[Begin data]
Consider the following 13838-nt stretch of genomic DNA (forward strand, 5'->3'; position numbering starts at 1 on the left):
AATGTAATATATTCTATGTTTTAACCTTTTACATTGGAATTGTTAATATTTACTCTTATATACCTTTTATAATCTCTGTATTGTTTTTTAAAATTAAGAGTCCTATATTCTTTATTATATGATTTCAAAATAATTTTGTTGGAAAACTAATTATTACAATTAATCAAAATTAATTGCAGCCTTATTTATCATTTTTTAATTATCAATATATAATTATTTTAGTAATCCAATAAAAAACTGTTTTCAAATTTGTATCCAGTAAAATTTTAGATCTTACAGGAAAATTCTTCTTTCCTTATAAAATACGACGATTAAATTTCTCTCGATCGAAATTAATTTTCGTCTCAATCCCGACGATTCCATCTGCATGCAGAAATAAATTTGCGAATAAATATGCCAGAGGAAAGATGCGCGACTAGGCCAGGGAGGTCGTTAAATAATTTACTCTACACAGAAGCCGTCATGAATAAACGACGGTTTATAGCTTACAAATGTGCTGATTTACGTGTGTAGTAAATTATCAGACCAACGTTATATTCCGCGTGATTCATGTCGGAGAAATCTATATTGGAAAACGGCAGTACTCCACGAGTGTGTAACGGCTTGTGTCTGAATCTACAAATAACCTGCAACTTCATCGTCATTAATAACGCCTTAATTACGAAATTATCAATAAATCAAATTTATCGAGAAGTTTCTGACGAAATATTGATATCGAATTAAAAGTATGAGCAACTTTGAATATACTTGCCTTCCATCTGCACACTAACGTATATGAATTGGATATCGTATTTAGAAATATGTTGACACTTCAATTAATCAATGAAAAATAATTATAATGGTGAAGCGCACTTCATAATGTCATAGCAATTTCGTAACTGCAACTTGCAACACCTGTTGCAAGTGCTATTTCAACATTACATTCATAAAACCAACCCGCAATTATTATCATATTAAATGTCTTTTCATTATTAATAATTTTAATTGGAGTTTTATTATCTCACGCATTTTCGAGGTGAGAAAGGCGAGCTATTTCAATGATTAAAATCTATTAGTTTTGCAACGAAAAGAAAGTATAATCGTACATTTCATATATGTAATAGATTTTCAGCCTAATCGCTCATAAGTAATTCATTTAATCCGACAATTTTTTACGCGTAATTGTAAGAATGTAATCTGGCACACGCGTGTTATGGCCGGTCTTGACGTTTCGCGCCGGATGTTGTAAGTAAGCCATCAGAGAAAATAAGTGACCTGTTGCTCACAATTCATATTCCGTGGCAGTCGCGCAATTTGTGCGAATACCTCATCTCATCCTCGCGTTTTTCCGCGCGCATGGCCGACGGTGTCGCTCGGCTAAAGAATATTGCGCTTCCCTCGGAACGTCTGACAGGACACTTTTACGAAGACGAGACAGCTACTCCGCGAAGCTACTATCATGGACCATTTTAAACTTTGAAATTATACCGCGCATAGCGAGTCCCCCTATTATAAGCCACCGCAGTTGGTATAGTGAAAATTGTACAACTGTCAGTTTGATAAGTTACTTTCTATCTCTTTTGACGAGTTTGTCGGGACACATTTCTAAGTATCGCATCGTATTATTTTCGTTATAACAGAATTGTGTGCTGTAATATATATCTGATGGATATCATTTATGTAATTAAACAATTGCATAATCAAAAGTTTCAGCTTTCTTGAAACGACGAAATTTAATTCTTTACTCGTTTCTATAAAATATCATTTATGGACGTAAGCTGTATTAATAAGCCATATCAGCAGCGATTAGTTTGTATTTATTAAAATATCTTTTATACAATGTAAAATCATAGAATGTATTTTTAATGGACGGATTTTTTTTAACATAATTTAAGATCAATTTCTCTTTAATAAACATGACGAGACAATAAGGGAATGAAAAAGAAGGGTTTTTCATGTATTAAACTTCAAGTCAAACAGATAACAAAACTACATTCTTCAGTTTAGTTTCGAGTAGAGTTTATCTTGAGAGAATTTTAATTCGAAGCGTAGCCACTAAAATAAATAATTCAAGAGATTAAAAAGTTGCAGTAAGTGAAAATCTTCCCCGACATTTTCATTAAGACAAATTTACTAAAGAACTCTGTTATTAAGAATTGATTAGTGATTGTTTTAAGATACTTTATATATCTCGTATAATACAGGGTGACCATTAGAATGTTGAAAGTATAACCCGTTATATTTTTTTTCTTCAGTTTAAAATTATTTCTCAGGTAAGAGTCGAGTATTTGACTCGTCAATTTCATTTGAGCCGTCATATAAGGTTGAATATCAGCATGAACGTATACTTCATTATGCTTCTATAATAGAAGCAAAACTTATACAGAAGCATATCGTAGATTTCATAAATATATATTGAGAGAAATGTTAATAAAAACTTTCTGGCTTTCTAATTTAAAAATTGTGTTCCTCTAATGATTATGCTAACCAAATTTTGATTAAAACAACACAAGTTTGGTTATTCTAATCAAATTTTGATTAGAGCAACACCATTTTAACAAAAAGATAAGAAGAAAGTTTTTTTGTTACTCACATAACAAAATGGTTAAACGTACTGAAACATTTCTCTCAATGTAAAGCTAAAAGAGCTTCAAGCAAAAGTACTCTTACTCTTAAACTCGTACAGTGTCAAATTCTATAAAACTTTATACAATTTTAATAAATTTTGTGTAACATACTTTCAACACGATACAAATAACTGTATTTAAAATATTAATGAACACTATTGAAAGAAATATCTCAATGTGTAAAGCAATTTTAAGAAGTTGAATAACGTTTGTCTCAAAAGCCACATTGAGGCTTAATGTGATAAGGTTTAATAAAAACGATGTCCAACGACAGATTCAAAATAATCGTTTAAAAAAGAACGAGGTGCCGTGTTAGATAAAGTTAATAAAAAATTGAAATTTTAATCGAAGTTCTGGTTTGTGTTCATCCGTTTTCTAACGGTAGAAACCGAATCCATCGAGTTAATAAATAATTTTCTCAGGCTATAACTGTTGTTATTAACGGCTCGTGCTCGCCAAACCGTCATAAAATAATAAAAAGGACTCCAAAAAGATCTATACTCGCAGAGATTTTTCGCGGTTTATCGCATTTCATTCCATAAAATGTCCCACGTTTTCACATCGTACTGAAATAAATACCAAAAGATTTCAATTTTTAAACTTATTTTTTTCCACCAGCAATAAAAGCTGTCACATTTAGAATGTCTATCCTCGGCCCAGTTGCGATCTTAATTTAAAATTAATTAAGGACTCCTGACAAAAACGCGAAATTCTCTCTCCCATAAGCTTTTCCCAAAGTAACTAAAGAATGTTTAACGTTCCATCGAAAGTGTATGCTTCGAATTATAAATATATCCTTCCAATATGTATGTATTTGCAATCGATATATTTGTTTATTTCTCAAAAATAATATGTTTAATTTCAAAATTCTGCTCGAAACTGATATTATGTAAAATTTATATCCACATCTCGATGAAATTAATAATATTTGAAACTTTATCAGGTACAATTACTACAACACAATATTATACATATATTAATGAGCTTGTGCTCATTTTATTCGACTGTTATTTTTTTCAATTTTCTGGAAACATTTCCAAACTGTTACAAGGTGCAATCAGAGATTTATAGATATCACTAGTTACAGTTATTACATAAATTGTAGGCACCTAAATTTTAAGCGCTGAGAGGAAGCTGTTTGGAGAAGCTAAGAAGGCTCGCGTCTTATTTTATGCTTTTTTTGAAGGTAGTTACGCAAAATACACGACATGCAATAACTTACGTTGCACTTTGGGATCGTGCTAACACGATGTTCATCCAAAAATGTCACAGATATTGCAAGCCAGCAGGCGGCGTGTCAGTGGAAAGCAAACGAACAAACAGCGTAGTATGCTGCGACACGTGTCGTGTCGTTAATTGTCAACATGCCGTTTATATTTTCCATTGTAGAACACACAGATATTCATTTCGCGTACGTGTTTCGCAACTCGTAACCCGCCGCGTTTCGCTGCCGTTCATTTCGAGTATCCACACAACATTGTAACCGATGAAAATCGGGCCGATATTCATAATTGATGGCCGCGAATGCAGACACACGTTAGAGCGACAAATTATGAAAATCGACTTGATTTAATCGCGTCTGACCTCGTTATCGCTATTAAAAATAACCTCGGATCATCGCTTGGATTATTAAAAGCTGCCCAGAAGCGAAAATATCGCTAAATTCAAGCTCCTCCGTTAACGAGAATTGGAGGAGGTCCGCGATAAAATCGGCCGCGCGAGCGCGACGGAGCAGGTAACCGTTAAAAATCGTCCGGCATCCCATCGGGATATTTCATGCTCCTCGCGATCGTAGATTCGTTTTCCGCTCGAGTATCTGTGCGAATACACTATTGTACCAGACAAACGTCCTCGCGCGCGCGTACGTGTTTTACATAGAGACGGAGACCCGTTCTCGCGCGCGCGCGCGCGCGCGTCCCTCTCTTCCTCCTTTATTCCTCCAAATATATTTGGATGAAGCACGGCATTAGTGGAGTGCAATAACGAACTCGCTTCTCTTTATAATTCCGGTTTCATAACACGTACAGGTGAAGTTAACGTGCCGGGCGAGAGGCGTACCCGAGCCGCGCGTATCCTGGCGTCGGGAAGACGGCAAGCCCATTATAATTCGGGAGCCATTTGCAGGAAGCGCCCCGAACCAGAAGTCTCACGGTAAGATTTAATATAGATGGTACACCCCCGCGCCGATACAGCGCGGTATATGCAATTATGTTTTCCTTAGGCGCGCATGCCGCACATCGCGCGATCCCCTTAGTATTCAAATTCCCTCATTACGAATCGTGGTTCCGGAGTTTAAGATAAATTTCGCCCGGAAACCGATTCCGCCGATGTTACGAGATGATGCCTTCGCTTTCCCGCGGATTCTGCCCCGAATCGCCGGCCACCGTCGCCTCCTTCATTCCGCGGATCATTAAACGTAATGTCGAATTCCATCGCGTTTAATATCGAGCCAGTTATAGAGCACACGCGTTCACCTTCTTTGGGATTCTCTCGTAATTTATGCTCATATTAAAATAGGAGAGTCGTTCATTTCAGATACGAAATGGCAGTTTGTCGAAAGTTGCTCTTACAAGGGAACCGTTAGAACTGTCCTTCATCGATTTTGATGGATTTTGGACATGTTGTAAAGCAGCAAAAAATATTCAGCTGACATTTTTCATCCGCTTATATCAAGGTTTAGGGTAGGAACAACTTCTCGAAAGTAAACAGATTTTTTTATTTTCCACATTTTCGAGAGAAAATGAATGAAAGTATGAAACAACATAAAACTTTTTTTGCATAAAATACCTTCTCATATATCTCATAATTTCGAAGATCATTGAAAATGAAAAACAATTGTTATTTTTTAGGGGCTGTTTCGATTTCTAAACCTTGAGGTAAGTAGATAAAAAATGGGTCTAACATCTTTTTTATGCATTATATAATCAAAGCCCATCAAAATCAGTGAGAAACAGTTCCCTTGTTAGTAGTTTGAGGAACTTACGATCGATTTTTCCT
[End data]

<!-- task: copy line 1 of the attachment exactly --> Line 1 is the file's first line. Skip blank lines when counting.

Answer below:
Consider the following 13838-nt stretch of genomic DNA (forward strand, 5'->3'; position numbering starts at 1 on the left):